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Fraser Trevor Fraser Trevor Author
Title: Our love/hate relationship with sugar
Author: Fraser Trevor
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Bizarrely, scientists have found even just the taste of sugar can give our brains a boost. Tests have shown that participants who swill wate...

Bizarrely, scientists have found even just the taste of sugar can give our brains a boost. Tests have shown that participants who swill water sweetened by sugar around their mouths perform better on mental tasks than when they gargle artificially sweetened water.

Six types of sugar

Shoppers can find calculating sugar content confusing, as it appears under many names on food labels. Most end in 'ose.'

• Glucose: Simple sugar that can be carried in the blood. One half of sucrose - table sugar

• Fructose: Simple sugar that occurs naturally in fruit. The other half of sucrose

• Sucrose: Commonly known as table sugar it occurs naturally in sugar cane or beets

• Lactose: Milk sugar, which makes up just less than 5% of cow's milk

• Maltose: Two joined-up glucose molecules

• High Fructose corn syrup: Corn syrup where half of the glucose has been converted into fructose. Chemically very similar to sucrose.

Our tricky relationship with sugar starts at birth, as we are born with a sweet tooth.

A recent study from Washington University, found that newborns have a distinct preference for sweet flavours over other flavours, while children enjoy sugary foods far more than adults.

Many scientists believe a child's preference for sweet things is an evolutionary hangover, as youngsters who preferred high-calorie foods in times gone by would have had a better chance of survival when food sources were unreliable.

The problem now is that refined sugar is too readily available and this could be part of the reason why childhood obesity rates have soared.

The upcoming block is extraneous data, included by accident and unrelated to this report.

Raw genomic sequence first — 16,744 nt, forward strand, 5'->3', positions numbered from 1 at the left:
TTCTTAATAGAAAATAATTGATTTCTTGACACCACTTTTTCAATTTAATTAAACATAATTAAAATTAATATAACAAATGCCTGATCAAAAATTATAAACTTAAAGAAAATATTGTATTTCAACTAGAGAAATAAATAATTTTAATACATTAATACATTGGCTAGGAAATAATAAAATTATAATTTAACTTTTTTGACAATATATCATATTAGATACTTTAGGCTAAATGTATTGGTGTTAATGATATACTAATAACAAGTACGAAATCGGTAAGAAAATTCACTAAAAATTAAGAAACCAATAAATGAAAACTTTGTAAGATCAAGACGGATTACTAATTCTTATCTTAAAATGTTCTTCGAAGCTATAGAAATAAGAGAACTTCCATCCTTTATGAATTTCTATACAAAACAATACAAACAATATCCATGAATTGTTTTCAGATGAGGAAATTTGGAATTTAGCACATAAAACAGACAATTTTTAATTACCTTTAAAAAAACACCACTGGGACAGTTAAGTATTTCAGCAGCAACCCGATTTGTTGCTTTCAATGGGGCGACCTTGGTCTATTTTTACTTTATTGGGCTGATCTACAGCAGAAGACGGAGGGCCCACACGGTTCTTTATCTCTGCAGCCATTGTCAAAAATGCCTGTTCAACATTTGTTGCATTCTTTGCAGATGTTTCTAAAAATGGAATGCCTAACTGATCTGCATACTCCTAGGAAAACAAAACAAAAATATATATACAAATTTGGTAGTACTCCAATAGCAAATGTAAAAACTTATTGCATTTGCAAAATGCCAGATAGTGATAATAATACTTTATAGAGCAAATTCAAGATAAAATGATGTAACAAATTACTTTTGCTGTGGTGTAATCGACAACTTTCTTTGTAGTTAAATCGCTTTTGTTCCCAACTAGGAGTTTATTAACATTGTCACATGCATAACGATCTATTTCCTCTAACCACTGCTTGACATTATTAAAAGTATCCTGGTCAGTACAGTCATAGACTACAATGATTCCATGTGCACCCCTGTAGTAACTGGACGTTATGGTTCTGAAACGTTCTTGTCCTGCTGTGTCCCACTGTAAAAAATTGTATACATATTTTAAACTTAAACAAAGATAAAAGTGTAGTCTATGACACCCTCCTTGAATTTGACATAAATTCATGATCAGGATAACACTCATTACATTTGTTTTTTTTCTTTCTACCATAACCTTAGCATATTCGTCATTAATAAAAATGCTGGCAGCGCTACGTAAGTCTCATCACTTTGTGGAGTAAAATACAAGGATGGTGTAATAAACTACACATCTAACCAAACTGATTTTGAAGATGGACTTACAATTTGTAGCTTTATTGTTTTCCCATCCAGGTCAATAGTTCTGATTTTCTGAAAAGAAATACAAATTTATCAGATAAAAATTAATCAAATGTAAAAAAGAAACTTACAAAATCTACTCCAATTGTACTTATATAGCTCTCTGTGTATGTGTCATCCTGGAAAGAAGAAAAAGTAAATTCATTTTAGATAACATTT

Healthcare professionals now recommend that parents avoid giving babies sweet things to eat or drink to try to stop them developing a preference for them early in life.

Why do some people binge on sugar?

Eating too much sugar can lead to unhealthy eating patterns. Sugar can be a mood-booster as it prompts the body to release the 'happy hormone' serotonin into the blood stream.

The instant 'lift' we get from sugar is one of the reasons we turn to it at times of celebration or when we crave comfort and reward.

However, the pleasant sugar rush triggers an increase in insulin as the body strives to bring blood glucose levels back to normal. This has the knock-on effect of causing a 'sugar crash' and makes many crave yet more sugar, which can lead to a cycle of binge-eating.

We don't know when enough is enough

Added to this, our bodies aren't able to tell when we've had enough of certain types of sugar. Researchers have found that food and drinks sweetened with the simple sugar fructose do not trigger the same sense of fullness as other foods with similar calories.

A study from Yale University found that while glucose suppressed the parts of the brain that make us want to eat; fructose did not. The test participants also reported feeling more satisfied after consuming glucose compared to fructose. Taken together these two aspects increase the risk of overeating.

Many processed foods are excessively sweetened by sucrose, which contains 50% fructose. In fact you may be surprised by just how muchsugar is hidden in common foods.

So next time you get caught with your hand in the cookie jar, at least you'll know why.

So how much is too much?

jelly sweetsThe sugar fructose doesn't make you feel as full as glucose

The body is unable to distinguish between natural sugar found in fruit, honey, or milk, and processed sugar from sugar cane or beet.

All sugars are broken down by the body into glucose and fructose and are processed in the liver. Sugars are converted into glycogen or fat for storage, or kept as glucose in the blood for use in the body's cells. So it's the quantity you consume that makes the difference to your health.


Find out why a couple of spoonfuls of barbeque sauce adds the same amount of sugar to your meal as a glazed doughnut

According to the NHS, added sugars shouldn't make up more than 10% of the energy you get from food and drink each day. This is whether it comes from honey, fruit juice and jam, or soft drinks, processed foods or table sugar.

This works out at about 70g a day for men and 50g for women, although this can vary depending on your size, age and how active you are. Fifty grams of sugar is equivalent to 13 teaspoons of sugar a day, or two cans of fizzy drink, or eight chocolate biscuits.

When in the supermarket it's worth remembering that produce is classed as high in sugar if it contains more than 15g in 100g and low in sugar if it has less than 5g per 100g.

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